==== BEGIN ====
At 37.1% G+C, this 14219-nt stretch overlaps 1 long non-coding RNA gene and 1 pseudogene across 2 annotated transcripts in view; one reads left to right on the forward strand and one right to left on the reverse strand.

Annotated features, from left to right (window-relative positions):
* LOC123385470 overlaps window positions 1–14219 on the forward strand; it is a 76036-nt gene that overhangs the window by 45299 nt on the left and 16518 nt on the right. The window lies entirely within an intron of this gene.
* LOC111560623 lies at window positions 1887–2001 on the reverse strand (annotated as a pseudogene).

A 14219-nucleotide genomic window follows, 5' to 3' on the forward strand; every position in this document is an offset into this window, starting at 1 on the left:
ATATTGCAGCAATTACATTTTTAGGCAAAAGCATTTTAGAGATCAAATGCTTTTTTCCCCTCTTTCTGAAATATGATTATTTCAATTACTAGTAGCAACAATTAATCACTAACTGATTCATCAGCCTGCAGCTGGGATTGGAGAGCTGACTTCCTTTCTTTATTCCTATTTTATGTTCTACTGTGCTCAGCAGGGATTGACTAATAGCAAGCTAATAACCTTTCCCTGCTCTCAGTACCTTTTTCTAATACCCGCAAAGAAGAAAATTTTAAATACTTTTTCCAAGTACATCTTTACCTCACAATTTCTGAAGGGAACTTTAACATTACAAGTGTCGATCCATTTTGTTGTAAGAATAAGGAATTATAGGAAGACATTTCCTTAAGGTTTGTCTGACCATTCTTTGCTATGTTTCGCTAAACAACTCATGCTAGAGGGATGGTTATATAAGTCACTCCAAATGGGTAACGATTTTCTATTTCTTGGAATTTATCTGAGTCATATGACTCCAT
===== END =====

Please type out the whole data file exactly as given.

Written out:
At 37.1% G+C, this 14219-nt stretch overlaps 1 long non-coding RNA gene and 1 pseudogene across 2 annotated transcripts in view; one reads left to right on the forward strand and one right to left on the reverse strand.

Annotated features, from left to right (window-relative positions):
* LOC123385470 overlaps window positions 1–14219 on the forward strand; it is a 76036-nt gene that overhangs the window by 45299 nt on the left and 16518 nt on the right. The window lies entirely within an intron of this gene.
* LOC111560623 lies at window positions 1887–2001 on the reverse strand (annotated as a pseudogene).

A 14219-nucleotide genomic window follows, 5' to 3' on the forward strand; every position in this document is an offset into this window, starting at 1 on the left:
ATATTGCAGCAATTACATTTTTAGGCAAAAGCATTTTAGAGATCAAATGCTTTTTTCCCCTCTTTCTGAAATATGATTATTTCAATTACTAGTAGCAACAATTAATCACTAACTGATTCATCAGCCTGCAGCTGGGATTGGAGAGCTGACTTCCTTTCTTTATTCCTATTTTATGTTCTACTGTGCTCAGCAGGGATTGACTAATAGCAAGCTAATAACCTTTCCCTGCTCTCAGTACCTTTTTCTAATACCCGCAAAGAAGAAAATTTTAAATACTTTTTCCAAGTACATCTTTACCTCACAATTTCTGAAGGGAACTTTAACATTACAAGTGTCGATCCATTTTGTTGTAAGAATAAGGAATTATAGGAAGACATTTCCTTAAGGTTTGTCTGACCATTCTTTGCTATGTTTCGCTAAACAACTCATGCTAGAGGGATGGTTATATAAGTCACTCCAAATGGGTAACGATTTTCTATTTCTTGGAATTTATCTGAGTCATATGACTCCAT